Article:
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My Coast Guard
Commentary | Feb. 12, 2021

A Break in the Silence

On a months-long winter mission to project U.S. presence and sovereignty in the Arctic, and to conduct scientific research in the remote area, the Coast Guard Cutter Polar Star, the nation’s sole heavy icebreaker, is using its one-of-a-kind capability to navigate the dark polar wilderness.

After departing Seattle, crossing the Gulf of Alaska and transiting the Bering Sea’s treacherous waters, where 20-foot swells mercilessly tossed the mighty Coast Guard ship, the resilient crew traversed the Arctic Circle into equally windy, but far calmer, ice-bound waters.
Lt. Cmdr. Tom Przybyla, the executive officer aboard the Coast Guard Cutter Polar Star (WAGB 10), watches on as the cutter moors in Dutch Harbor, Alaska, for a logistics stop Tuesday, Jan. 5, 2021. The 44-year-old heavy icebreaker is about 30 days into a months-long patrol to project power and support national security objectives throughout Alaskan waters and into the Arctic, including along the Maritime Boundary Line between the United States and Russia. U.S. Coast Guard Photo by Petty Officer 1st Class Cynthia Oldham.After a few dark days and nights of the Polar Star methodically backing and ramming northbound through the Chukchi Sea’s heavy blanket of sea ice, crewmembers started to chatter about something keeping them up at night. 

The polar sailors, many who sleep in staterooms on a lower deck of the ship, were taking collective notice of a persistently clamorous sound.

Though the crew who serves aboard Polar Star are not strangers to ice-serenaded work and slumber, this Arctic patrol was audibly different than prior, more routine icebreaking deployments to the opposite end of the world.    

Polar Star annually travels to world’s southernmost continent in support of Operation Deep Freeze where skilled ice pilots drive the powerful ship through ice up to 21-feet thick. The icebreaking mission opens critical navigation channels for other ships allowing for essential supplies to be delivered to scientists conducting research at McMurdo Station in Antarctica.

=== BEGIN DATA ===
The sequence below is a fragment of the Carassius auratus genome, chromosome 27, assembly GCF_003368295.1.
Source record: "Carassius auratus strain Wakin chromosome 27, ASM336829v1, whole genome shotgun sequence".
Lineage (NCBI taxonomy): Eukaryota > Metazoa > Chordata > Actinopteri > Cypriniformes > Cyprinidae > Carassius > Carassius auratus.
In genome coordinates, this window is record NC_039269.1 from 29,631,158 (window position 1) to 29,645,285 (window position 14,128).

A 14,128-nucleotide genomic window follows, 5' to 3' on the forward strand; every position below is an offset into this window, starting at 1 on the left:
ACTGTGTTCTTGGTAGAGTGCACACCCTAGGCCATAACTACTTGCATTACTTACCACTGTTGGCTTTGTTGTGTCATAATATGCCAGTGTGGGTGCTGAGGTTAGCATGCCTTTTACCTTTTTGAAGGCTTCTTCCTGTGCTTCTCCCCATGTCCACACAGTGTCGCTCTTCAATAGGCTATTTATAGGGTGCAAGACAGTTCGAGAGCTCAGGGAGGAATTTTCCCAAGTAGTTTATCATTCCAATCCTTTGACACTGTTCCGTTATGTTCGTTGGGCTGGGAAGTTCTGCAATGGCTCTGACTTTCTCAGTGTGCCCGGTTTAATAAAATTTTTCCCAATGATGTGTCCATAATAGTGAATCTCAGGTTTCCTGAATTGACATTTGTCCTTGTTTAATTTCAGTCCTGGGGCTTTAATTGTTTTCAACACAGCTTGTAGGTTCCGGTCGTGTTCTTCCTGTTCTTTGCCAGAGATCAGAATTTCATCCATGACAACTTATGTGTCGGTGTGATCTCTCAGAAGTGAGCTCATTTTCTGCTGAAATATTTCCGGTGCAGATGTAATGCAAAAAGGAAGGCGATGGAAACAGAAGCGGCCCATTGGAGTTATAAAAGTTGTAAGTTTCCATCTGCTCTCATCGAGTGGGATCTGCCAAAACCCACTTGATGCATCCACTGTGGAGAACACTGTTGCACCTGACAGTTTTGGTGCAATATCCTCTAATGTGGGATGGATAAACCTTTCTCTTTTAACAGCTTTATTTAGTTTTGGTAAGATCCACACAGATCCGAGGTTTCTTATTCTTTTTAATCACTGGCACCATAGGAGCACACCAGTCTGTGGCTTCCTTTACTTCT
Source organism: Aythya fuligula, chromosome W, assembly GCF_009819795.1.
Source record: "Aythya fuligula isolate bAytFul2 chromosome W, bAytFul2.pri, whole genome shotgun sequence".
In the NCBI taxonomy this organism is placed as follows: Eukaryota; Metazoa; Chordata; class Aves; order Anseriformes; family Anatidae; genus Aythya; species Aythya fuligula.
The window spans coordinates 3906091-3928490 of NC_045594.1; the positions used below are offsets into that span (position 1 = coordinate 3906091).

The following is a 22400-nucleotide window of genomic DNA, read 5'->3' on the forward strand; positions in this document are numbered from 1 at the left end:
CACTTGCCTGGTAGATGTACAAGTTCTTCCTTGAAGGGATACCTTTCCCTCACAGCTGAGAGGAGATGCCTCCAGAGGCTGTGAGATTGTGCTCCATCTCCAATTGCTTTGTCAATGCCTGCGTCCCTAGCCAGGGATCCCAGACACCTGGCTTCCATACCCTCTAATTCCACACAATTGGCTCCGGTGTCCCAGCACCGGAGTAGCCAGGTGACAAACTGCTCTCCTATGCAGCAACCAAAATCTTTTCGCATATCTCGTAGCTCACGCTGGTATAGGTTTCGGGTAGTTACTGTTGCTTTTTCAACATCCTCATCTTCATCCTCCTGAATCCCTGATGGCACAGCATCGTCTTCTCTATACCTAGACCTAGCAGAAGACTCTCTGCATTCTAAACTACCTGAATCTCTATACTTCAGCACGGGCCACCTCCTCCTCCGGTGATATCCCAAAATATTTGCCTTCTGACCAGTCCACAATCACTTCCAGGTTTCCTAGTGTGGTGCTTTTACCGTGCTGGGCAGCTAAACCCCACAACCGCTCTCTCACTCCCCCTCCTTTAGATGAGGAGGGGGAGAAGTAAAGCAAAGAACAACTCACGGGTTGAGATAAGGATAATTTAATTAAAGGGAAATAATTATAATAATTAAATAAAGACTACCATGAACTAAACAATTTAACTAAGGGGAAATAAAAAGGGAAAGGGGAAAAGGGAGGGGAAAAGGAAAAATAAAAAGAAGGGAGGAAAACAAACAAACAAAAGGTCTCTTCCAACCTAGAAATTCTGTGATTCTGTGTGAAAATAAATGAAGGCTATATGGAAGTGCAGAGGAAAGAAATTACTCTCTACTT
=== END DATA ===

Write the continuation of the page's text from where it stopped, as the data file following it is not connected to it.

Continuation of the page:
When, earlier in 2020, Operation Deep Freeze was cancelled due to COVID-19 safety concerns at the station, the Polar Star crew instead headed north on the Chukchi Sea – farther north than any U.S. surface ship ever travelled in the winter – in support of the Coast Guard’s Arctic Strategy. 

Navigating one of the world’s most northern frozen oceans presented the Polar Star crew an auditory experience far different than its southern sister ice. No two crewmembers describe the omnipresent sound of patrolling the Chukchi Sea similarly and creative metaphors for labeling the noise quickly became an amusing way for the crew to make light of the often palpable noise.  

Like screeches and bangs from a perpetual car crash, a blaring elephant, freight train, or driving through concrete, freshly broken Arctic sea ice, scraping alongside the Polar Star’s hull, holds the likeness of screaming. It was a mysterious conundrum leaving many of the crew wide-eyed and wondering “why is this Arctic icThe Coast Guard Cutter Polar Star (WAGB 10) transits south in the Bering Strait early Tuesday, Jan. 19, 2021. The 45-year-old heavy icebreaker is underway to project power and support national security objectives throughout Alaskan waters and into the Arctic, including along the Maritime Boundary Line between the United States and Russia. U.S. Coast Guard Photo by Petty Officer 1st Class Cynthia Oldham.e so loud?”  

Fortunately, the Polar Star deployed north with a handful of scientists and researchers to advise the command and collect Arctic data in an effort to lessen the void of information available from the region. Evan Neuwirth, an ice analyst from the U.S. National Ice Center in Washington, D.C., is aboard Polar Star and proposed a theory about why navigating through Arctic ice is so noisy.  

Neuwirth said temperature may be the greatest factor contributing to the sound heard while icebreaking. Sea ice in the winter is generally more dense, cold and brittle than in the summer. When winter Arctic ice strikes or rubs alongside the Polar Star’s exterior, more of the impact energy is transferred to the hull which results in a louder noise. Ice the crew experiences on their southern summer patrols is warmer and softer, making it more likely to compress and crush on impact with Polar Star – resulting in the absorption of energy that would otherwise result in a lot of noise.   

To best understand his theory, Neuwirth said to think of what it would sound like to throw a snowball at the ship’s hull versus a solid chunk of ice. 

The winter Arctic air and ice is so cold, often well below zero with the wind temperature factored in, that even after being broken into pieces, the ice chunks remain rock-hard creating the notorious noise made in the process that has, for the most part, been accepted by the crew as part of their unique, historic polar experience. 

By experiencing and operating in one of the world’s most remote and harsh environments, the Polar Star crew is gaining critical familiarity of the Arctic necessary to develop and train future polar sailors and advance U.S. interests and power in the region. 

As the Polar Star’s understanding of the Arctic grows by the day, one thing the crew knows for sure is that patrolling the frozen winter world above the Arctic Circle is desolate, dark and serene, but from aboard the Coast Guard Polar Star – it’s far from silent.